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Men's Basketball
Exclusive: Hall's Steady Hand Helps Tigers to Rivalry Win
By: Steven Bradley, IPTAY Media  
Release:  12/02/2012

COLUMBIA, SC - Rod Hall has been a steadying influence on Clemson's young backcourt early this season. Sunday at rival South Carolina, he had a steady hand from the foul line, too.

Hall made six free throws inside the final 2:48 - as part of 10 foul shots in a row the team made - and scored 15 points to help the Tigers snap a two-game losing streak to the Gamecocks, 64-55, at Colonial Life Arena.

"That's about all I worked on over the summer - shooting," he said after the game. "I think I did a lot better."

Hall, who made 9-of-12 from the foul line on the day, came into the game as the ACC leader with a 4.6 assist-to-turnover ratio. As one of only two veterans in the Tigers' backcourt, albeit still only a sophomore himself, Hall says he's been made well aware what his role is on the team.

"I have to be the leader," Hall said. "Coach (Brad Brownell) always says I don't talk, so I have to guide them on what to do and how to do it, and I think I've got to play a big leading role in the backcourt."

Hall had four assists against three turnovers versus South Carolina's high-pressure defense, and Brownell said Hall's winning mentality made a difference in the game.

"He wasn't heavily recruited at all, but Rod's a guy who likes to make winning plays; he's a tough player," Brownell said. "He's not afraid to put his shoulder down and drive to the basket and play through contact. He's not a great shooter, but he's one of those guys who can make opportunistic free throws. He's just a guy that we trust, and his will to win was big tonight."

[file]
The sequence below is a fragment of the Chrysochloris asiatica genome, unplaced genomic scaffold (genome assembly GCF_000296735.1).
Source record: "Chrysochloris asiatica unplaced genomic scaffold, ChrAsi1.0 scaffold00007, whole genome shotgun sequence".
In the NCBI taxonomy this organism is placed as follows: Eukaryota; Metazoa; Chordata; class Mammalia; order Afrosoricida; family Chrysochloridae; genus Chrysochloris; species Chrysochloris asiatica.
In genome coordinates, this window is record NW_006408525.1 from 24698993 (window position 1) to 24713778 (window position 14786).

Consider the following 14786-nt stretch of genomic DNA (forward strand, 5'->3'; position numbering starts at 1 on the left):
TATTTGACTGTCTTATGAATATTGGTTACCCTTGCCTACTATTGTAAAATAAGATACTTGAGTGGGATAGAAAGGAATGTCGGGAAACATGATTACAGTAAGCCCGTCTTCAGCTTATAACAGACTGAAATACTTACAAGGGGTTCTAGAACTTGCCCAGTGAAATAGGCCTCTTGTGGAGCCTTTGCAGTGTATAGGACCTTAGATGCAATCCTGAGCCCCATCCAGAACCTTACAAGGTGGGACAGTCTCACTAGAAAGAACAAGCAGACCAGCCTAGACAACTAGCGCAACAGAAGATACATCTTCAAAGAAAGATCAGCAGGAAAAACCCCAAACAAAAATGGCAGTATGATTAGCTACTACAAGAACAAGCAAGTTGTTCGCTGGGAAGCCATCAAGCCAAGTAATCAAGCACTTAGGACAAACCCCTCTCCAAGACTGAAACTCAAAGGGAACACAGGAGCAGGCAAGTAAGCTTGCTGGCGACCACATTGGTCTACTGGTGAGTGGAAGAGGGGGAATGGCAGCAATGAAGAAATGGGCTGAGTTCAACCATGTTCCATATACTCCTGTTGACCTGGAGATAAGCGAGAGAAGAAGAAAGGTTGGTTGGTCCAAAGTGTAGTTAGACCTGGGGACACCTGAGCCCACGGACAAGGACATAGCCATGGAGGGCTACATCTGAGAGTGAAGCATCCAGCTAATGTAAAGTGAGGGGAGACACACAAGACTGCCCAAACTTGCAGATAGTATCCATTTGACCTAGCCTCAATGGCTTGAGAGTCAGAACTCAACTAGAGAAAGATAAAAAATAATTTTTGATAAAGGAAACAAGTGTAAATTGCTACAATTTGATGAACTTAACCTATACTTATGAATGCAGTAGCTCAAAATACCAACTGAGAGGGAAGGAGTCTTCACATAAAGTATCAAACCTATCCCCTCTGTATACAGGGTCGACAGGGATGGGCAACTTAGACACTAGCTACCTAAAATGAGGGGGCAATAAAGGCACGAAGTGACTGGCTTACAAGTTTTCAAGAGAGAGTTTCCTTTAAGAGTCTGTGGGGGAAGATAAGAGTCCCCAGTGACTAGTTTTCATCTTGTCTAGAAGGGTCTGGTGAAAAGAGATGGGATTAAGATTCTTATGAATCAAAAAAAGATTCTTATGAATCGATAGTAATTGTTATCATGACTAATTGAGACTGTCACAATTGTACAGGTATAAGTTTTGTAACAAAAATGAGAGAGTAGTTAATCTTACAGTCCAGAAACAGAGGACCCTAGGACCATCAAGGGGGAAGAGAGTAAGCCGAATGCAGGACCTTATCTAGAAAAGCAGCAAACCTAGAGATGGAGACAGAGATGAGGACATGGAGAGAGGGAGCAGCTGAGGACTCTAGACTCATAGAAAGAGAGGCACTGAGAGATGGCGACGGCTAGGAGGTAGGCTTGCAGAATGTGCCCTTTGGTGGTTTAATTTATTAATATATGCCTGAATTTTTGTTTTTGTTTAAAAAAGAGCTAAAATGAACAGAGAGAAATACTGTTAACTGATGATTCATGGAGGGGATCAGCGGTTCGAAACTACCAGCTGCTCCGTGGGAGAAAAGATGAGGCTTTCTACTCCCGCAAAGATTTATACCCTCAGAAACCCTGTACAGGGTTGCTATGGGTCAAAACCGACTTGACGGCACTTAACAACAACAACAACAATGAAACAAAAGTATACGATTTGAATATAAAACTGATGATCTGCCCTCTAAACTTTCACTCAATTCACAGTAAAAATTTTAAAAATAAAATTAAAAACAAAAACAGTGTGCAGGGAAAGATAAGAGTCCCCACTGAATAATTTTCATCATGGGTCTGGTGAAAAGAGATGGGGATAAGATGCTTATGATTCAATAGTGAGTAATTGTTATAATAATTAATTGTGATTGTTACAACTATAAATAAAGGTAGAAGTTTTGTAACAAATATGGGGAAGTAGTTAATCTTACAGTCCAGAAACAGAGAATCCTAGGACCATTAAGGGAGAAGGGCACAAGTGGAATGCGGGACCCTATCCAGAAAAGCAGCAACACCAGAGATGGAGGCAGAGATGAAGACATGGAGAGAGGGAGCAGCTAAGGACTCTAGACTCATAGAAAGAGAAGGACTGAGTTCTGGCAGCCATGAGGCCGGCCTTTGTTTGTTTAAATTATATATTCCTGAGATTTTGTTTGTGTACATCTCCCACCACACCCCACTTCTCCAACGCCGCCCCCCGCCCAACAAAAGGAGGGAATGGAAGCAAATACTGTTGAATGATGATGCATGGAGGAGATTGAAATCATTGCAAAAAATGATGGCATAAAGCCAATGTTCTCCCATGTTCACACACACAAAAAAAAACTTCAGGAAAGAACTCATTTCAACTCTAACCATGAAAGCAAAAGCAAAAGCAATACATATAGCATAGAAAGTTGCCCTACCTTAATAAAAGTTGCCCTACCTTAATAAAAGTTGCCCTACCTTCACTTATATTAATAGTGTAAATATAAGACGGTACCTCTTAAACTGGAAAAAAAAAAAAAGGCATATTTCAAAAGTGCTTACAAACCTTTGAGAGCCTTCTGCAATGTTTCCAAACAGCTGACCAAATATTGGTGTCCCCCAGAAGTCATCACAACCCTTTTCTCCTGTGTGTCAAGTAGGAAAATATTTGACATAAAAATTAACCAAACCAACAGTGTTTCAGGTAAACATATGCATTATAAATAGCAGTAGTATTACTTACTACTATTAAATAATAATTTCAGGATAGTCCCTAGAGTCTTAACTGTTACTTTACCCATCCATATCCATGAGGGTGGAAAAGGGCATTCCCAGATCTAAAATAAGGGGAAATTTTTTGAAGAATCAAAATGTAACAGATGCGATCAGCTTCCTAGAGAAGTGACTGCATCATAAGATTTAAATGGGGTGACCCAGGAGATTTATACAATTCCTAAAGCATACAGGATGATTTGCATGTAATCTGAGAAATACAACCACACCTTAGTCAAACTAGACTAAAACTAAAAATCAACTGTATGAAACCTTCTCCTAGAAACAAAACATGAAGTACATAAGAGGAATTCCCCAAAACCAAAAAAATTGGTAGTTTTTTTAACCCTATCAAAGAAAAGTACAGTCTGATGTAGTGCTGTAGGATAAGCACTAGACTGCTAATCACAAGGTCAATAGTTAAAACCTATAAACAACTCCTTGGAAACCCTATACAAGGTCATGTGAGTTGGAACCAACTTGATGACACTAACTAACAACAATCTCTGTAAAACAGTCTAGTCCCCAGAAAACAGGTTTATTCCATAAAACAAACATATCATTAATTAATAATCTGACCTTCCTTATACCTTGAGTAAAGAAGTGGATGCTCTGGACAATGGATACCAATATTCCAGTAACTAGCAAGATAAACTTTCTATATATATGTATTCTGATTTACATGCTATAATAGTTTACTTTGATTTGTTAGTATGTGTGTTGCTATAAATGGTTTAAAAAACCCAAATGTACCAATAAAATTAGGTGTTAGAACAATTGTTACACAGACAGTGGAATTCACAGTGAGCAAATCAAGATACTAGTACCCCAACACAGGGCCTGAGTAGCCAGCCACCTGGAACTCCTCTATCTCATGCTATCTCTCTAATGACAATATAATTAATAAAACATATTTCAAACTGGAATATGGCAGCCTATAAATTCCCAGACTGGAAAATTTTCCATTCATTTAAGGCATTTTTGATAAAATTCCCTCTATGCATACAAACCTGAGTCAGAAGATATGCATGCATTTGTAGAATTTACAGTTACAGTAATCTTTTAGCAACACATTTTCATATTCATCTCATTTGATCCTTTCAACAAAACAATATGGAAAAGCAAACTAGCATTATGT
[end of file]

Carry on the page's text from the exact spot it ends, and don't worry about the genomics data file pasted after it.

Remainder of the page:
Hall has been part of a three-man rotation at the point guard spot, starting ahead of true freshmen Adonis Filer and Jordan Roper. Sunday, the Tigers were often forced to play two point guards at the same time to deal with the Gamecocks' pressure.

"We had to get the people who are the most scrappy in, the people who were going to dive on the floor and make sacrifices and make the game-winning plays and change the game," Hall said. "So, we went small."

That meant even more playing time for some of those young guards. Filer and Roper played 29 and 16 minutes, respectively, against the Gamecocks, and Clemson's small lineup forced 19 turnovers that led to 23 points in the game.

"When you only have two seniors, and all the other guys are sophomores, those freshmen need to play," Brownell said. "We don't have a lot of other guys. So they better do it more than just today; they better do it consistently for us to win games."

Clemson (5-2) led by as many as 12 points in the first half on a driving layup by Hall that made the score 23-11. But South Carolina (5-3) went on a 16-5 run to close the opening stanza, and the Tigers took just a one-point lead, 28-27, into the break.

After trailing briefly in the early part of the second half, Clemson extended its lead to 12 once again on six consecutive points from Devin Booker that made it 49-37.

Back-to-back three-pointers by Brenton Williams began a 10-2 South Carolina run to cut the lead to 51-47, but Damarcus Harrison quieted the crowd by draining a wing three on the Tigers' next possession.

"I just wanted to make one," Harrison said. "I'd missed one earlier, and I got it back in the same spot two times in a row, so I knew it was going in the second time."

His three-point shot turned out to be the impetus for the Tigers to pull away, as they went on a 9-1 run to stretch their lead to as many as 12 inside the final minute and then put the game on ice from the foul line.

Harrison, another newcomer to the Tiger backcourt as a sophomore transfer, said Hall's steadying influence played a big part in helping he and the rest of the team's young guards play with confidence.

"He's definitely stepped up to be a leader this year on this team," Harrison said. "He controls the offense, and he gets us into everything we need to be in. The coaches like him; he's one of the toughest players on this team."

Joining Hall in double figures for Clemson were K.J. McDaniels, who had a game-high 16 points, and Booker, who had 13.

After snapping their two-game skid against the rival Gamecocks, McDaniels called it "just a win for us."

"But it is important for Clemson because we wanted to be the first team to turn it back around on South Carolina," he added. "I believe we came out and did that."



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